Using Python after a few years of Ruby

Tim Hoffman zutesmog at gmail.com
Wed Apr 15 09:49:25 CEST 2009


Hi


For a rake alternative have a look at aap http://www.a-a-p.org/
It won't be a drop in replacement but, does provide similiar
functionality
( i have used to drive delphi, visualstudio, borland c and bunch of
other stuff
build scripts to make a complete windows desktop app) and
automagically build and deploy
60 custom plone sites - in fact all sorts of things.

There are plenty of python web frameworks, some have quite different
approaches,
what suits you will depend very much on your own bias, interest.

T


On Apr 14, 3:01 pm, blahemailb... at gmail.com wrote:
> Although I'm not 100% new to Python, most of my experience using high-
> level languages is with Ruby. I had a job doing Rails web development
> a little ways back and I really enjoyed it. At my current workplace
> though, we're looking at using Python and I'm trying to get back into
> the Python "groove" as it were.
>
> I've got plenty of materials to get me up to speed on the mechanics of
> the language, but I was wondering about the equivalent of some tools I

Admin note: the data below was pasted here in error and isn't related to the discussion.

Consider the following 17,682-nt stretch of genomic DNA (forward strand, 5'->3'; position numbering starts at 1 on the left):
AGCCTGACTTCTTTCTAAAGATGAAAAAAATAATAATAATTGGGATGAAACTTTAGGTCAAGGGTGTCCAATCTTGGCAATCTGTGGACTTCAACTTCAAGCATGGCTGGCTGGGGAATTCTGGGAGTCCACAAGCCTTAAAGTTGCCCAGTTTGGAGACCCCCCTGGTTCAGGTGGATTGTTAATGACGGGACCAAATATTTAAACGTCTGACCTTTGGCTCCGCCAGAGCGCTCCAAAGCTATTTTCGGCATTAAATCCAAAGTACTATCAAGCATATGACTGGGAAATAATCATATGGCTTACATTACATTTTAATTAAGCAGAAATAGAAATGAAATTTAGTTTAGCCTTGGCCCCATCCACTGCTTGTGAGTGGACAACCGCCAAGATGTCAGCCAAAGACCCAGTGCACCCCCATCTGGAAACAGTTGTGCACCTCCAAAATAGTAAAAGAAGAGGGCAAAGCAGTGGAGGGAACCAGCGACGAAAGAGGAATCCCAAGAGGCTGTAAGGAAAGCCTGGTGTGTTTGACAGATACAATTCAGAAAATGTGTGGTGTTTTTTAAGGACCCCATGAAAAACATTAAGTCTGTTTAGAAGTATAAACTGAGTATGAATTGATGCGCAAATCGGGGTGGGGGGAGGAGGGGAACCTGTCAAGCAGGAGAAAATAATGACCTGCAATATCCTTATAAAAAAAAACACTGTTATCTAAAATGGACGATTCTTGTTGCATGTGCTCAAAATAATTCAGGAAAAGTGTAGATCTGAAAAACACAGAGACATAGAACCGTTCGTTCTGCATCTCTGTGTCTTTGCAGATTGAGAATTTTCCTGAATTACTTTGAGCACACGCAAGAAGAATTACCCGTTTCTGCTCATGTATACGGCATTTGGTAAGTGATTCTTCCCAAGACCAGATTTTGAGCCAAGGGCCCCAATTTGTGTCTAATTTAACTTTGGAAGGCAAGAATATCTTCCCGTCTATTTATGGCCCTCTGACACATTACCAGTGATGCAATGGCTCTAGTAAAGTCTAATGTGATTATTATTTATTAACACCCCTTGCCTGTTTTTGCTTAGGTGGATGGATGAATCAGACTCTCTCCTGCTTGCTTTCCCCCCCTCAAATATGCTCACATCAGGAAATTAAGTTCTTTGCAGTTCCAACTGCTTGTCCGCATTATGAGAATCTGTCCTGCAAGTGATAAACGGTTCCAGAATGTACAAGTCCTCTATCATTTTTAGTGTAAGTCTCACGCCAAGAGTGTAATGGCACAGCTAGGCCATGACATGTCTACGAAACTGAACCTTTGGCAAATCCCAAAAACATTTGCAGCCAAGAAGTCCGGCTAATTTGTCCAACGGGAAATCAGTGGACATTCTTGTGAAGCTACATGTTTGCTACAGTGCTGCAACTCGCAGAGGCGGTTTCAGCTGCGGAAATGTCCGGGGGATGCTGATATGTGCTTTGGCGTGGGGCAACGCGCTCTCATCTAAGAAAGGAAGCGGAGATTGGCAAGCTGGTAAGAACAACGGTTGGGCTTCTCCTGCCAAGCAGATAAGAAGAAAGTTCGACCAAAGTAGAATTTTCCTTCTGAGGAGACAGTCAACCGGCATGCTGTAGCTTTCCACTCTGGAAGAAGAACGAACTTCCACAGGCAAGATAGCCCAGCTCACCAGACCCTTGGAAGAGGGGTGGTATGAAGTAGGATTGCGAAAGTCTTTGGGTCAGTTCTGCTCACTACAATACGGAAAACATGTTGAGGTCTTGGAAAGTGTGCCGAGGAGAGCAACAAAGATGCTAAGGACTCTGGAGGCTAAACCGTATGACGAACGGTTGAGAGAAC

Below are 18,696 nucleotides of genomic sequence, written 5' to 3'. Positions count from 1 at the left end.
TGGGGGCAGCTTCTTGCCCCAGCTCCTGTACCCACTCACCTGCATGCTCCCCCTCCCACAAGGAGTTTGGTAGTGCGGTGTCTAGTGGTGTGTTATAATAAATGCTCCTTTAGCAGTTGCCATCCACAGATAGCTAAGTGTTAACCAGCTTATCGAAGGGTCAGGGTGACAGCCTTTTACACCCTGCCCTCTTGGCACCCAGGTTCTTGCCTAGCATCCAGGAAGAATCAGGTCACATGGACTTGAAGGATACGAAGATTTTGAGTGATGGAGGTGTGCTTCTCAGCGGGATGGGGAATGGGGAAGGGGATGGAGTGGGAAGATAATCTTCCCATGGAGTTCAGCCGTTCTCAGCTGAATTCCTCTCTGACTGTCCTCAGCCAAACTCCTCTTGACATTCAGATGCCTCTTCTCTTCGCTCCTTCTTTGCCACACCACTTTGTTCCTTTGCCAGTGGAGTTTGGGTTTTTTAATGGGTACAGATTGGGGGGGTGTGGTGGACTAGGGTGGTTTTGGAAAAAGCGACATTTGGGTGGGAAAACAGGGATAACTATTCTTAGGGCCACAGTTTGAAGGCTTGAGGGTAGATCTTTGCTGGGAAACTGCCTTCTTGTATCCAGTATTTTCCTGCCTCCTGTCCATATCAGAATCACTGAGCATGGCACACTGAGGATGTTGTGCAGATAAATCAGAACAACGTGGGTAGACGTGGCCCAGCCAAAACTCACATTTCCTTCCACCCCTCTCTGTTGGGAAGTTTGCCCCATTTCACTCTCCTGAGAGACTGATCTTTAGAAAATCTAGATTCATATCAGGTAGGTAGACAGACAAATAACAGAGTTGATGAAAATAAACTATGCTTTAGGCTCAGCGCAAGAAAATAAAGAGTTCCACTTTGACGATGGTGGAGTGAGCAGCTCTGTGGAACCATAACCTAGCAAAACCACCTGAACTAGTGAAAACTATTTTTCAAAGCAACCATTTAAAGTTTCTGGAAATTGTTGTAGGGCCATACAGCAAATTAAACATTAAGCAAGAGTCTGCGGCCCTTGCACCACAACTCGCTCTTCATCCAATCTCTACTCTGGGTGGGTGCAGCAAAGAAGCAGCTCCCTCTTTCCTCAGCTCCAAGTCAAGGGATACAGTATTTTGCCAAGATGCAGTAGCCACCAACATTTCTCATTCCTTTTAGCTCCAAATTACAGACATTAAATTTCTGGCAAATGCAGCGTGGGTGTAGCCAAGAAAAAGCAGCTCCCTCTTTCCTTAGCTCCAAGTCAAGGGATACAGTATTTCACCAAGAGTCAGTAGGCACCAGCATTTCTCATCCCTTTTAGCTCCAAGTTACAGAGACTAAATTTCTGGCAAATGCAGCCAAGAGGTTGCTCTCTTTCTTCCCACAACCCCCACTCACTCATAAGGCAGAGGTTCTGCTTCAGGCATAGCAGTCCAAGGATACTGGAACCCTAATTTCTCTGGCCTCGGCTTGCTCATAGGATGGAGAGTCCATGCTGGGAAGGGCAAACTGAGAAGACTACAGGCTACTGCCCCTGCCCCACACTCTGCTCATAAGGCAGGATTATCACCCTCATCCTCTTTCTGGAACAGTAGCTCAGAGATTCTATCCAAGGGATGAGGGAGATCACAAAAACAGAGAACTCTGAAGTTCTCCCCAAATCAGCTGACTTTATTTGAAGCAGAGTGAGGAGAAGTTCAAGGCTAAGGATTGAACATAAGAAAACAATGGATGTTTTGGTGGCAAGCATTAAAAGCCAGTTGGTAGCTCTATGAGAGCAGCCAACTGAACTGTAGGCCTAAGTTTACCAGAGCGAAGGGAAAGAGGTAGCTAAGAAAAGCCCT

> was used to using in Ruby. If there's not anything that's a one-to-one
> equivalent I totally understand, I'm just looking for some pointers
> here to get me started. :)
>
> 1) Rake - is there an equivalent of Rake? I've seen a bit about SCons,
> and it looks really nice, but it seems geared towards being a Make
> replacement for C/C++ rather than something that's used to work with
> Python itself. Is there anything like a Python build tool? (Or do I
> even need something like that? I haven't worked with any large Python
> systems, just little things here and there.)
>
> 2) Gems - I've seen a bit about Eggs, but they don't seem to have
> anywhere near the official status gems do for Ruby. Are there any
> "package management" things like this for Python, or do you usually
> just grab the code you need as-is?
>
> 3) Web frameworks - yeah, I realize there are tons of these, but are
> TurboGears, Django, and Zope still the big ones? I've seen a lot about
> Pylons, is that a separate framework or is it a ... well, frame that
> other things are built on? (TG seems to be related to Pylons at a
> glance?)
>
> 4) Unit Test frameworks - If there's a behavioral test suite like
> RSpec that's be awesome, but I'd be happy to settle for a good, solid
> unit testing system.
>
> Thanks for any advice!




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